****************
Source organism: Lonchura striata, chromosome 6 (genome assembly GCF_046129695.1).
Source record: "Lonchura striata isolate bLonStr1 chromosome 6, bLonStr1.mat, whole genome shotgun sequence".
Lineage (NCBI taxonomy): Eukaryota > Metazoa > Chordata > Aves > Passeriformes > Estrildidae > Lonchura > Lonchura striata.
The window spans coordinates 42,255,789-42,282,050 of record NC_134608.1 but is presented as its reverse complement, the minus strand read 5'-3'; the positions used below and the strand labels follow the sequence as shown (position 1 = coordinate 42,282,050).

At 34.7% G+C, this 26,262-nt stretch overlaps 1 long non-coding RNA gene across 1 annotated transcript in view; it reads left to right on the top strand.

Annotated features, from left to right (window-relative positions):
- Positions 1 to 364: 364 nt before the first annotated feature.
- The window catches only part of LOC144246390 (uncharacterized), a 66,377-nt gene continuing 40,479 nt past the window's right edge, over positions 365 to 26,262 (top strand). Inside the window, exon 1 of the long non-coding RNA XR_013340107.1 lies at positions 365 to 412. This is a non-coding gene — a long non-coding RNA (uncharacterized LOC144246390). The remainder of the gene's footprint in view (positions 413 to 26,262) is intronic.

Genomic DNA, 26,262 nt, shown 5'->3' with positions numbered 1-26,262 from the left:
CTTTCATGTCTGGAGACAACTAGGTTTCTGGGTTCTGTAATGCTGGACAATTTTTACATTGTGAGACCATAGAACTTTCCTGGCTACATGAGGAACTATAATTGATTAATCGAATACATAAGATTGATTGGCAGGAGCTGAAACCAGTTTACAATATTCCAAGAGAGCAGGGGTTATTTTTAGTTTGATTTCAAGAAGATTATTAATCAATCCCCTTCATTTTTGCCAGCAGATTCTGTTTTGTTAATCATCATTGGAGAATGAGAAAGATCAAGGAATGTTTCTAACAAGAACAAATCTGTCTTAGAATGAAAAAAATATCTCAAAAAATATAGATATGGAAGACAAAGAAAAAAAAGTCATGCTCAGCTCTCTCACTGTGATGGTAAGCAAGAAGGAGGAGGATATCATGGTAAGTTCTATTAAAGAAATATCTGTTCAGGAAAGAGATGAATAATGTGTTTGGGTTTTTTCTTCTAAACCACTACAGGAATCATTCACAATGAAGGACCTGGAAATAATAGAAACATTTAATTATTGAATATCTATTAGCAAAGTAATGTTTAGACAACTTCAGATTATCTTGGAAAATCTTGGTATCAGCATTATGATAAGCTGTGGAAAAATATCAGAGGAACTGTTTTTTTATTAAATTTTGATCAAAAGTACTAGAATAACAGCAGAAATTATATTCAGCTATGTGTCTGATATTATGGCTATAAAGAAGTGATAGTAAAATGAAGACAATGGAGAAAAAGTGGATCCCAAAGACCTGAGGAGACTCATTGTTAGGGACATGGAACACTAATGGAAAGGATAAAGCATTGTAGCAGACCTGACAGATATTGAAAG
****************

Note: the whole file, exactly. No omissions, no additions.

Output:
Source organism: Lonchura striata, chromosome 6 (genome assembly GCF_046129695.1).
Source record: "Lonchura striata isolate bLonStr1 chromosome 6, bLonStr1.mat, whole genome shotgun sequence".
Lineage (NCBI taxonomy): Eukaryota > Metazoa > Chordata > Aves > Passeriformes > Estrildidae > Lonchura > Lonchura striata.
The window spans coordinates 42,255,789-42,282,050 of record NC_134608.1 but is presented as its reverse complement, the minus strand read 5'-3'; the positions used below and the strand labels follow the sequence as shown (position 1 = coordinate 42,282,050).

At 34.7% G+C, this 26,262-nt stretch overlaps 1 long non-coding RNA gene across 1 annotated transcript in view; it reads left to right on the top strand.

Annotated features, from left to right (window-relative positions):
- Positions 1 to 364: 364 nt before the first annotated feature.
- The window catches only part of LOC144246390 (uncharacterized), a 66,377-nt gene continuing 40,479 nt past the window's right edge, over positions 365 to 26,262 (top strand). Inside the window, exon 1 of the long non-coding RNA XR_013340107.1 lies at positions 365 to 412. This is a non-coding gene — a long non-coding RNA (uncharacterized LOC144246390). The remainder of the gene's footprint in view (positions 413 to 26,262) is intronic.

Genomic DNA, 26,262 nt, shown 5'->3' with positions numbered 1-26,262 from the left:
CTTTCATGTCTGGAGACAACTAGGTTTCTGGGTTCTGTAATGCTGGACAATTTTTACATTGTGAGACCATAGAACTTTCCTGGCTACATGAGGAACTATAATTGATTAATCGAATACATAAGATTGATTGGCAGGAGCTGAAACCAGTTTACAATATTCCAAGAGAGCAGGGGTTATTTTTAGTTTGATTTCAAGAAGATTATTAATCAATCCCCTTCATTTTTGCCAGCAGATTCTGTTTTGTTAATCATCATTGGAGAATGAGAAAGATCAAGGAATGTTTCTAACAAGAACAAATCTGTCTTAGAATGAAAAAAATATCTCAAAAAATATAGATATGGAAGACAAAGAAAAAAAAGTCATGCTCAGCTCTCTCACTGTGATGGTAAGCAAGAAGGAGGAGGATATCATGGTAAGTTCTATTAAAGAAATATCTGTTCAGGAAAGAGATGAATAATGTGTTTGGGTTTTTTCTTCTAAACCACTACAGGAATCATTCACAATGAAGGACCTGGAAATAATAGAAACATTTAATTATTGAATATCTATTAGCAAAGTAATGTTTAGACAACTTCAGATTATCTTGGAAAATCTTGGTATCAGCATTATGATAAGCTGTGGAAAAATATCAGAGGAACTGTTTTTTTATTAAATTTTGATCAAAAGTACTAGAATAACAGCAGAAATTATATTCAGCTATGTGTCTGATATTATGGCTATAAAGAAGTGATAGTAAAATGAAGACAATGGAGAAAAAGTGGATCCCAAAGACCTGAGGAGACTCATTGTTAGGGACATGGAACACTAATGGAAAGGATAAAGCATTGTAGCAGACCTGACAGATATTGAAAG